The Modern Slavery Act 2015 and Our Commitment to Eradicating Slavery and Human Trafficking
The Modern Slavery Act 2015 (MSA 2015) focuses specifically on the issue of modern slavery to ensure offenders are suitably reprimanded with severe sentences. Modern slavery encompasses the offences of: ‘slavery’ where ownership is exercised over a person; ‘servitude’ which involves the obligation to provide service imposed by coercion; ‘forced or compulsory labour’ involves work or service exacted from any person under menace of a penalty and for which the person has not offered themselves voluntarily; and ‘human trafficking’ concerns arranging or facilitating the travel of another with a view to exploiting them.
The MSA 2015 requires large businesses, with sales of over 36 million, to be transparent about their efforts to eradicate Slavery and Human Trafficking. This statement therefore explains the steps we have taken during the financial year to ensure that slavery and human trafficking is not taking place in any of our supply chains or any part of our business.
We have policies in place internally, which are available to all staff and these can be accessed by third parties on request, simply contact our HR Advisor for a copy. Our policies are reviewed annually by the organisation’s Human Resources department and legal advisors to ensure we remain compliant.
As part of the organisation’s induction process and throughout workers’ employment with us, we train all staff to treat others with respect and courtesy as well as ensuring they adhere to all relevant laws, regulations and standards. This is an ongoing due diligence process. We offer training and development program for all staff from the ground floor through to management. We focus on ensuring all management team is not only aware of the requirements to be alert to modern slavery but also can address concerns raised by their team or any suppliers. If any worker is found in breach of our policies, we ensure suitable disciplinary action is taken which can include termination.
In relation to our supply chains, we use our reasonable endeavours to conduct risk assessments of the third parties we work with and investigate, where feasible, the working conditions of their workers.
As part of our risk assessments, we have procedures in place to identify whether there is a possible risk of slavery and human trafficking either in the business or our supply chain. As a result, we have taken the following steps to assess and manage the risk which includes conducting regular audits or our supply chains which fall in countries where protection against breaches of human rights are limited. We aim to work with our colleagues and suppliers to ensure collaboration to remedy or mitigate such risks.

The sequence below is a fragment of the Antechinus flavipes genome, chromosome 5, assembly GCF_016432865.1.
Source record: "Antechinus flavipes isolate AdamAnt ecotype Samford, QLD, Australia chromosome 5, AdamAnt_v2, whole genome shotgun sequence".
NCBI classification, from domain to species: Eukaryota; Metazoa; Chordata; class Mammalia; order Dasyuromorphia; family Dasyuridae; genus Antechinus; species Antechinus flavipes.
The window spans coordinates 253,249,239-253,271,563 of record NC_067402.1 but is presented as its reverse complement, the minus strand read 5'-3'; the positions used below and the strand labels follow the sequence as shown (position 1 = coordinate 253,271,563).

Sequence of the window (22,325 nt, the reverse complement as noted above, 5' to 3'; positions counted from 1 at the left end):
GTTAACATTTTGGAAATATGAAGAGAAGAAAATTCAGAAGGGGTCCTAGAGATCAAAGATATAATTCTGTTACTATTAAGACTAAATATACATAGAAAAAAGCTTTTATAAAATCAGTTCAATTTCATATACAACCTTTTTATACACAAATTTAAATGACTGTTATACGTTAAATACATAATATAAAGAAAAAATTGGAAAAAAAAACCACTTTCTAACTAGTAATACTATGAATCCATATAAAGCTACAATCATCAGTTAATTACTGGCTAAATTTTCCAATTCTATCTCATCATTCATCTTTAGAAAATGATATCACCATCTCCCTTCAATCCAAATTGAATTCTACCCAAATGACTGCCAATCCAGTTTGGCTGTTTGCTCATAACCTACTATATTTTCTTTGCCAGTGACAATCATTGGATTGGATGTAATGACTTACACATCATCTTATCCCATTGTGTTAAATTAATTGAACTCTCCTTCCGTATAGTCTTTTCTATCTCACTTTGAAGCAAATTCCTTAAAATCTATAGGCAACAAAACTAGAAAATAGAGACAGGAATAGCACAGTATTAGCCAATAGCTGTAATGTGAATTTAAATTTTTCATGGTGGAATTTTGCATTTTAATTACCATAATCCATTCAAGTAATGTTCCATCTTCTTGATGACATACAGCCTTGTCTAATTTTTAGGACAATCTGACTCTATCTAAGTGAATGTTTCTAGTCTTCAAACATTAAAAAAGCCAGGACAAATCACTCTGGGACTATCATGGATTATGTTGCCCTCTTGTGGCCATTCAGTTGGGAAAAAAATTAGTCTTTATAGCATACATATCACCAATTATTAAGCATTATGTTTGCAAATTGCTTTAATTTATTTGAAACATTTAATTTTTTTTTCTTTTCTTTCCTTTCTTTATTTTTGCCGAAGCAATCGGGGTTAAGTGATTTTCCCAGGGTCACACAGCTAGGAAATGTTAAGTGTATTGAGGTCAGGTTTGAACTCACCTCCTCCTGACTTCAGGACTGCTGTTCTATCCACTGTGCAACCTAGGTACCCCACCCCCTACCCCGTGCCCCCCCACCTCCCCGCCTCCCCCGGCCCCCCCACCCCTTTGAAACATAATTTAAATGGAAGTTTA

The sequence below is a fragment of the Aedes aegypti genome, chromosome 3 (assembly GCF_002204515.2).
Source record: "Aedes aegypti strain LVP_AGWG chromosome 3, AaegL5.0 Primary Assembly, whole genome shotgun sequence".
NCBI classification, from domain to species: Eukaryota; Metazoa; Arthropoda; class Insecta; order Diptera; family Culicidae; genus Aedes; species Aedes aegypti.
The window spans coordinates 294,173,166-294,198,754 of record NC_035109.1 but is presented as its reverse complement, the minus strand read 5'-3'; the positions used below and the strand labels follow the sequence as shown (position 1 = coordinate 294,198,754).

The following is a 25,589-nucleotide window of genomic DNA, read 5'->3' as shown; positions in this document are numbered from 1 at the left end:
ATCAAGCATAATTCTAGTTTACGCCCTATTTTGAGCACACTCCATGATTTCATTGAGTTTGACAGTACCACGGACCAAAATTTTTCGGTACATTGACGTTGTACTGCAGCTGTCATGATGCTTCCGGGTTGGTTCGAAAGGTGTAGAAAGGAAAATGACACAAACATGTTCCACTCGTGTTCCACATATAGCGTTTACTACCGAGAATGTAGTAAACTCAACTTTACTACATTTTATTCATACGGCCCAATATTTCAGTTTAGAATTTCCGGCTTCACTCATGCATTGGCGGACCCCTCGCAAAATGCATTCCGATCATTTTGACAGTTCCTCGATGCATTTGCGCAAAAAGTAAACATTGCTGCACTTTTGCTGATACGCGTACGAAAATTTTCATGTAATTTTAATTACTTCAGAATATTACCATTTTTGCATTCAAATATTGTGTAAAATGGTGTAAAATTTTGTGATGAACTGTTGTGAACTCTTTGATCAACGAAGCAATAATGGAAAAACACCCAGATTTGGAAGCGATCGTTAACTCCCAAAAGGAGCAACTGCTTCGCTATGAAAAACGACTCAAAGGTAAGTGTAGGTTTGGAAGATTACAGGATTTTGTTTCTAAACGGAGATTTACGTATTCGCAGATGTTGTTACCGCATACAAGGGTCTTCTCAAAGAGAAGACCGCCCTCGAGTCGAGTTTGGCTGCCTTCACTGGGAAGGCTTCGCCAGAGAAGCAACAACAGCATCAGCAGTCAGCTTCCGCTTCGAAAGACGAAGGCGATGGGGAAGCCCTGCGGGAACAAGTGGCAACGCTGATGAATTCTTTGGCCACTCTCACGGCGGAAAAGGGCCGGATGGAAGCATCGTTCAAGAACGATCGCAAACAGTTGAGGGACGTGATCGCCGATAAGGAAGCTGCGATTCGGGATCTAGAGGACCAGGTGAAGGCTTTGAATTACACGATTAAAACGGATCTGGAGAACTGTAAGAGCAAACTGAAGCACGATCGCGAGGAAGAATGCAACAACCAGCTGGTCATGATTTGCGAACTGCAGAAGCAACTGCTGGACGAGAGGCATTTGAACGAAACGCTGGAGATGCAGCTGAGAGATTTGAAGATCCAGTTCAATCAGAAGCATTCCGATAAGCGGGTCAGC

We allow all individuals who work or provide services to us right to freely choose employment and, the right to associate freely with other individuals. Workers are free to choose whether to join a trade union or not and as a result of our training, we offer an environment which is free from harassment and unlawful discrimination. We ensure our working practices are in accordance with the Equality Act 2010 and all employment legislation. We do not engage in forced or involuntary labour and have a zero-tolerance approach to the same, meaning we do not tolerate any of our suppliers engaging in such involuntary labour with their workers, subcontractors, agents or associates.
We aim to ensure that our performance indicators do not put pressure on or influence any modern slavery risk.
As a result of a risk assessments, we have introduced additional performance indicators, such as training about modern slavery issues, measure awareness of risk; improve grievance and whistleblowing procedures which we have introduced to measure the performance of anti-slavery actions and the progress against reducing such risk.